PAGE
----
Society for Social Work and Research

Sixteenth Annual Conference Research That Makes A Difference: Advancing Practice and Shaping Public Policy
11-15 January 2012 I Grand Hyatt Washington I Washington, DC

16447 Risk and Protective Factors Associated with Heath-Related Quality of Life In Older Adults Living with HIV Disease: Preliminary Results From the Caring and Aging with Pride Study

Saturday, January 14, 2012: 8:00 AM
Latrobe (Grand Hyatt Washington)
* noted as presenting author
Charles A. Emlet, PhD, Professor, University of Washington, Tacoma, WA
Karen I. Fredriksen-Goldsen, PhD, Associate Professor, University of Washington, Seattle, WA
Hyun-Jun Kim, PhD, Research Associate, University of Washington, Seattle, WA
Background and Purpose: Advances in HIV treatment has extended the life expectancy of persons living with HIV disease. Data from the CDC (2011) indicate that the number of persons, age 50 and over living with HIV continues to increase. Between 2006 and 2008 the number of persons, 50 and over, living with HIV disease in the United States increased by more than 25%. With longer life expectancy becoming the norm, additional empirical evidence is needed on what contributes or detracts from quality of life. The purpose of this study is to explore factors that contribute or detract from health-related quality of life in a national sample of older adults living with HIV/AIDS.

Methods: This study utilized a subsample of subjects from the Caring and Aging with Pride study (CAPP). CAPP is a national survey of LGBT older adults, age 50 and over, recruited from eleven sites throughout the United States. This cross-sectional study analyzed data from participants in the CAPP study, utilizing data from 233 participants (age 50+) who self identified as being diagnosed with HIV/AIDS. All data was analyzed using multiple regression models. A regression analysis was conducted to test the impacts of risk factors (HIV progression, victimization, loneliness, depression and limitations of activities) and protective factors (social support, self-efficacy and an available caregiver) on physical health-related quality of life, controlling for age, income, education and gender. A second analysis was conducted for mental health-related quality of life.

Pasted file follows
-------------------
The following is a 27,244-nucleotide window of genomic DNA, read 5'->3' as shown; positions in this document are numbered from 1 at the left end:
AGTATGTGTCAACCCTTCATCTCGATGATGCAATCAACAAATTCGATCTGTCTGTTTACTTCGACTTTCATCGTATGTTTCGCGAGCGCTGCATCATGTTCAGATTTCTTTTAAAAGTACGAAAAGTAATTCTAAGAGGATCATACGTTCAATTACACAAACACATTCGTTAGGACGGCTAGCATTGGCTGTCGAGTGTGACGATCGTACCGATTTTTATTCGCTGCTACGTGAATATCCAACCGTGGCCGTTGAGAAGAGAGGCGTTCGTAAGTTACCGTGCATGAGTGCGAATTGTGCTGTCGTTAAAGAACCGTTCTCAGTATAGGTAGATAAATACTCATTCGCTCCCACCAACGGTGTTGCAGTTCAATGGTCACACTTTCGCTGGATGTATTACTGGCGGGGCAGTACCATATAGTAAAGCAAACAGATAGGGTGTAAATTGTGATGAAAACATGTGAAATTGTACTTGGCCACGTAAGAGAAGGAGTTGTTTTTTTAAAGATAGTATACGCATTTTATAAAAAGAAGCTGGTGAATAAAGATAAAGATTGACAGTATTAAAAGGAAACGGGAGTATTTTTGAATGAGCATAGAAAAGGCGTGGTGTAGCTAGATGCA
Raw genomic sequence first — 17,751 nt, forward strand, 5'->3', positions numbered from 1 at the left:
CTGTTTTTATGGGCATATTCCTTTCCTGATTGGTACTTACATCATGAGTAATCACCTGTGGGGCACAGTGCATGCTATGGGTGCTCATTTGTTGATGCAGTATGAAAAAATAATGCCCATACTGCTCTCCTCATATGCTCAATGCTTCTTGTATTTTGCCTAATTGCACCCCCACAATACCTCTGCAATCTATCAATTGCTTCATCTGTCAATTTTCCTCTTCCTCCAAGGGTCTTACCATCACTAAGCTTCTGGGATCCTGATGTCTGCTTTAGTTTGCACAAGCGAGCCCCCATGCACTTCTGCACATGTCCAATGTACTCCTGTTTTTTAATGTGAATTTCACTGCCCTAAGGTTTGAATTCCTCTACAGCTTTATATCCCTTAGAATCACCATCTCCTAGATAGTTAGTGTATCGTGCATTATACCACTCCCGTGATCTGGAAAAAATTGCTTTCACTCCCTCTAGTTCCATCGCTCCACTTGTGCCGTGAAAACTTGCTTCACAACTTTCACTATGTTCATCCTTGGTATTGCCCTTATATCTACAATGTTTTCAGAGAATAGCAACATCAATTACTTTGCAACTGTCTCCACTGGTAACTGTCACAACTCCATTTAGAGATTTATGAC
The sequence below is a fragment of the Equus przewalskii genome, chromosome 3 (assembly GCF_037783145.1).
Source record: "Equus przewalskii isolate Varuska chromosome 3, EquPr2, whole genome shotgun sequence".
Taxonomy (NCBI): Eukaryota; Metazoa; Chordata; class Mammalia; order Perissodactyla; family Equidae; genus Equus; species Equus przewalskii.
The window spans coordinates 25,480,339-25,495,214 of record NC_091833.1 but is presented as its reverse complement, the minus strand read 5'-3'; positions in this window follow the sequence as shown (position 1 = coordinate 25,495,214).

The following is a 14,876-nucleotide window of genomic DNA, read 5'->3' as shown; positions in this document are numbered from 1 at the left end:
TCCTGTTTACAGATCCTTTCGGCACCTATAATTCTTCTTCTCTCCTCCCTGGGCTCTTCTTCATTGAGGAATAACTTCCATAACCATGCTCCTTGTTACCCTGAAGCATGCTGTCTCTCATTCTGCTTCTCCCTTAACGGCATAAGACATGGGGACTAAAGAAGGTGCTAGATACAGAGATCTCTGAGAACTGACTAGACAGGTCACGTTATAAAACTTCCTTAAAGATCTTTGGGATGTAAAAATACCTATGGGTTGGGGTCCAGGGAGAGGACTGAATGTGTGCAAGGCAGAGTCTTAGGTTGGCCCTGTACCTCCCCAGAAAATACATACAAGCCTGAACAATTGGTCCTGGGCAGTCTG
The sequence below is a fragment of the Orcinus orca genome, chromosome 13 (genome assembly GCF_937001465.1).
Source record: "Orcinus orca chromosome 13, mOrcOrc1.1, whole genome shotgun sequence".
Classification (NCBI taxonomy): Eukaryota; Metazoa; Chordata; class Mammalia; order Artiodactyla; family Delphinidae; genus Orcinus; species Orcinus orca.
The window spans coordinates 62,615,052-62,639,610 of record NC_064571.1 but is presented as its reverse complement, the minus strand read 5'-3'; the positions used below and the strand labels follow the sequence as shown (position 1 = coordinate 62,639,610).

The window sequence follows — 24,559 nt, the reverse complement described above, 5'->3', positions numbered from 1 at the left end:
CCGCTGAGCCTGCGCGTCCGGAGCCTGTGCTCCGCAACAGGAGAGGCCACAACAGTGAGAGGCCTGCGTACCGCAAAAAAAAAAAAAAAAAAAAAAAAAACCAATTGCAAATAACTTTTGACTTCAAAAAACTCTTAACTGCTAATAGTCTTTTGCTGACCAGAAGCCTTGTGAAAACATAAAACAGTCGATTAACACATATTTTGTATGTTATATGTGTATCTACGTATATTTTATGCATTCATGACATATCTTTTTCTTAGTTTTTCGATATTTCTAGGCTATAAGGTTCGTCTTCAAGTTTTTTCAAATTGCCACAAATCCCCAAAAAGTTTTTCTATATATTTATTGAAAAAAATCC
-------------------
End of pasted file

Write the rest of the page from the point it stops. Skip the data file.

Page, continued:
Results: The sample ranged in age from 50-86 (M= 62.84, SD = 7.31). The majority (98%) were male; 31% reported less than $20,000 annual household income; 62% had a four-year college or higher degree. The majority were non-Hispanic white (74%); 12% were Hispanic; 7% were African American. A bivariate correlational analyses indicated that each of the risk and protective factors were significantly associated with physical and mental health-related QOL. According to multiple regression analysis with physical health as a dependent variable, being limited in daily activities (b=-20.84; p<.001), depression (b=-9.22; p<.01) and receiving care (b=-9.17; p<.01) were significantly associated with lower physical health scores. While not significant, victimization (b=-0.38; p=0.08) and HIV disease progression (b=-4.19; p=0.08) were also associated with poorer scores on the physical health measure. The final model accounted for 52% of the variance in physical health-related quality of life. With mental health-related quality of life, limited activities (b=-11.85; p<.001), depression (b=-14.45; p<.001) and loneliness (b=-5.24; p<.01) were significantly associated with poorer mental health. Self-efficacy (b=4.86; p<.001) was found to be a significant protective factor. The final model accounted for 67% of the variance in mental health-related quality of life.

Implications: Findings suggest the importance of healthy internal mechanisms (mastery, mental health), as well as physical factors (limited activities and requiring care) as factors associated with both physical and mental health-related quality of life among older adults living with HIV/AIDS. Additional studies and analyses are needed to determine specific ways to improve mental health, improve self-efficacy and decrease loneliness in this population.